Pujols wants A-Rod deal and more notes from GM meetings
Yankees confident Derek Jeter will stay; Prince Fielder likely won't be traded yet
Albert Pujols, the St. Louis Cardinals slugger, will be a free agent next offseason
Closers Jonathan Papelbon and Francisco Cordero are on the trade market
ORLANDO, Fla. -- Cardinals owner Bill DeWitt, who may be the best businessman in a room full of millionaires and billionaires here at the Waldorf Astoria at Disney World, indicated he believes the Yankees would retract Alex Rodriguez's monstrous deal if they could. There was no word from Yankees, but DeWitt was really talking about his own situation with his own superstar anyway.
DeWitt's remark is only meaningful because Albert Pujols has been looking to repeat Rodriguez's contract, which guarantees the Yankees' slugger $275 million but could actually wind up costing New York an extra $30 million in home run milestone monies for a $305 million total. Pujols is said by people close to the situation to want a 10-year deal like A-Rod got for about $30 million a year like A-Rod, and is just about the same age as Rodriguez when he signed that contract at age 32 in 2007 that will take him through age 42. Rodriguez is often credited for arranging that deal. If he did, he's a heck of a lot smarter than your average ballplayer.
In any case, DeWitt, who miraculously recovered the vast majority of the $150 million purchase price of the Cardinals by selling the parking garages for approximately $90 million and is one of baseball's few billionaire owners, made it clear he doesn't want to repeat the Rodriguez deal. After saying he couldn't imagine the Yankees were happy with that deal, he didn't react positively to my prediction to him that Pujols would get $240 million for eight years. The $30 million a year is what he questioned more than the eight-year term, though he didn't really OK the eight years either (he had no reaction to that).
DeWitt said the Cardinals did plan to talk to the most prominent 2011-12 free agent between now and shortly after the New Year.
Judging by how far apart the sides could be, this negotiation could take awhile. Though ultimately, it probably gets done. Pujols took a safe deal last time at $100 million for seven years in 2004, and the great likelihood is that DeWitt and Pujols work it out, whether or not the two sides see eye-to-eye right now. One competing exec predicts Pujols will stay in St. Louis for $25 million a year for six or seven years. If so, DeWitt has repeated his parking garage coup.
Two prominent closers, Boston's Jonathan Papelbon and Cincinnati's Francisco Cordero, have hit the trade market. And their teams may be willing to pay part of their salaries depending on what they can get back. Word around here is that the market for Papelbon is very thin due to three factors: 1) he had an off year, raising concerns about whether he's burning out, 2) he's arbitration eligible and could top $10 million, and 3) he's a free agent after next year.
If the Red Sox are able to trade him, they may jump into the free agent closer market, which means Rafael Soriano could be in play for them. But it's more likely that they tender Papelbon a contract and keep him as their closer for one more year.
The Braves made a nice deal for a middle-of-the-order bat, taking Dan Uggla off Florida's hands for utilityman Omar Infante and lefty reliever Mike Dunn. The Braves loved the fact that Uggla has batted .390 over the last three seasons at Atlanta's Turner Field, and they badly needed to balance a lefty-heavy lineup. By their own admission, the Braves had a "popgun offense" in the playoffs last year when Martin Prado and Chipper Jones were out with injuries but are still short offensively even with those two returning in 2011. Jones and Braves All-Star catcher Brian McCann were said to love the move. And what's not to like?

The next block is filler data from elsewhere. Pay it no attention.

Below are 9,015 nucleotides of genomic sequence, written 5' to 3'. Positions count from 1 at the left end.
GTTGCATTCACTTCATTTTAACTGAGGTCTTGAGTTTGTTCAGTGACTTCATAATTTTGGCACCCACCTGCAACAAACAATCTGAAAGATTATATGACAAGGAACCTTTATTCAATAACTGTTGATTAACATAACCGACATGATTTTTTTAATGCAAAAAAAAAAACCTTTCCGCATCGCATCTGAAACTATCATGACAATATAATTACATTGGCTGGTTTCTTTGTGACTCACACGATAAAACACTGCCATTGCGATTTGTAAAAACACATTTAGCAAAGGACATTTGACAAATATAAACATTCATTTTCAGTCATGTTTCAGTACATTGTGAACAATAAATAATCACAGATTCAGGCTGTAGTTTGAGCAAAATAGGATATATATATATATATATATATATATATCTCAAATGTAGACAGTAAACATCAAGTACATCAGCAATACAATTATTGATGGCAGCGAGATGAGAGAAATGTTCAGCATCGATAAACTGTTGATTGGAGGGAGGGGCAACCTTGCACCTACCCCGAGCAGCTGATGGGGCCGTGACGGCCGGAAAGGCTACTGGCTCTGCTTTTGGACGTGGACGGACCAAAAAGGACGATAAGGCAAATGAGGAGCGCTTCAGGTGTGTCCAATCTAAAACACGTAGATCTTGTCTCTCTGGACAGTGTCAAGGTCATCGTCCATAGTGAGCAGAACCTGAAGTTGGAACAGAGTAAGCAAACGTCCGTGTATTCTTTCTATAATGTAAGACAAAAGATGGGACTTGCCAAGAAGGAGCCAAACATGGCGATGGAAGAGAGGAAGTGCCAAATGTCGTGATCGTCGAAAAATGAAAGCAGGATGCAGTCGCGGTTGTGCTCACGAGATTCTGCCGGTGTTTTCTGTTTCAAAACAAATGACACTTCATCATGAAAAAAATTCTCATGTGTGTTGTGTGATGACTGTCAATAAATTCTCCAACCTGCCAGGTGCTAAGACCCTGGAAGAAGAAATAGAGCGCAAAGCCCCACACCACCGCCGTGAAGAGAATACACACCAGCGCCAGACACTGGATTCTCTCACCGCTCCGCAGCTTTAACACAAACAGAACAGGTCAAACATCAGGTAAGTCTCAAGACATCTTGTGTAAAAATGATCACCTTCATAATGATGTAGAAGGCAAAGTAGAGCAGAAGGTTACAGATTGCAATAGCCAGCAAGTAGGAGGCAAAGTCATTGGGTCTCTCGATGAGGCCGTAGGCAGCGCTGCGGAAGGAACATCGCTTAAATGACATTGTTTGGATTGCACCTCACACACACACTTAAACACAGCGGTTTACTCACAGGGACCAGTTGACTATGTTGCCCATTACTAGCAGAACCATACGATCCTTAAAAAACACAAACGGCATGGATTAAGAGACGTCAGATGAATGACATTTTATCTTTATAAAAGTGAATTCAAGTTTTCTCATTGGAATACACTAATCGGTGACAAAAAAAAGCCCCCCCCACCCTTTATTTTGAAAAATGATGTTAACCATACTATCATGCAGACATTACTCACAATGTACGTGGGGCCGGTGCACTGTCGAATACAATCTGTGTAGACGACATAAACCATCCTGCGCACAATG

The Marlins, meanwhile, in effect "saved'' $30 million on a day when they traded Uggla, who had recently rejected a four-year, $48 million offer from them but signed catcher John Buck to a three-year, $18-million contract. They may try to put that money into their pitching. Marlins people were said to be shocked that Uggla didn't take the deal, and $48 million does seem like a fairly healthy offer for a very good yet one-dimensional player.
Let's hope the Marlins don't look at it as found money, and indeed do spend the rest of their "savings.'' Buck is a nice start. But they have many more bucks yet to spend.
Yankees people don't seem to think there's any chance Derek Jeter will surrender his captaincy and legacy by leaving New York. Yet they say they are still willing to "overpay'' him. It may indeed be an overpay based on his sagging 2010 stats that included a career-low .270 average, but while some Yankees people won't acknowledge Jeter's value to the business, they need him back for the sake of the multi-billion dollar franchise.
It's an unusual situation -- both sides need each other. Yet neither seems to be making a strong move to get close to an agreement. It will be interesting to see how long the dance lasts. But the prevailing opinion is that the Yankees will offer him a three-year deal and are not likely to give much if any pay cut from the almost $19 million he's averaged the past 10 years, which could put the total deal at around $57 million for three years. A friend of Jeter's said he didn't think Jeter would be pleased with anything in the $50 million neighborhood. But so far, it doesn't seem like the team is likely to venture too far from that area.
While there's bound to be interest in Jeter if ever a point comes where talks have stalled, other executives around baseball still can't see the Yankees icon leaving the pinstripes. "What's he going to do, go to Baltimore?'' one competing exec asked, sarcastically.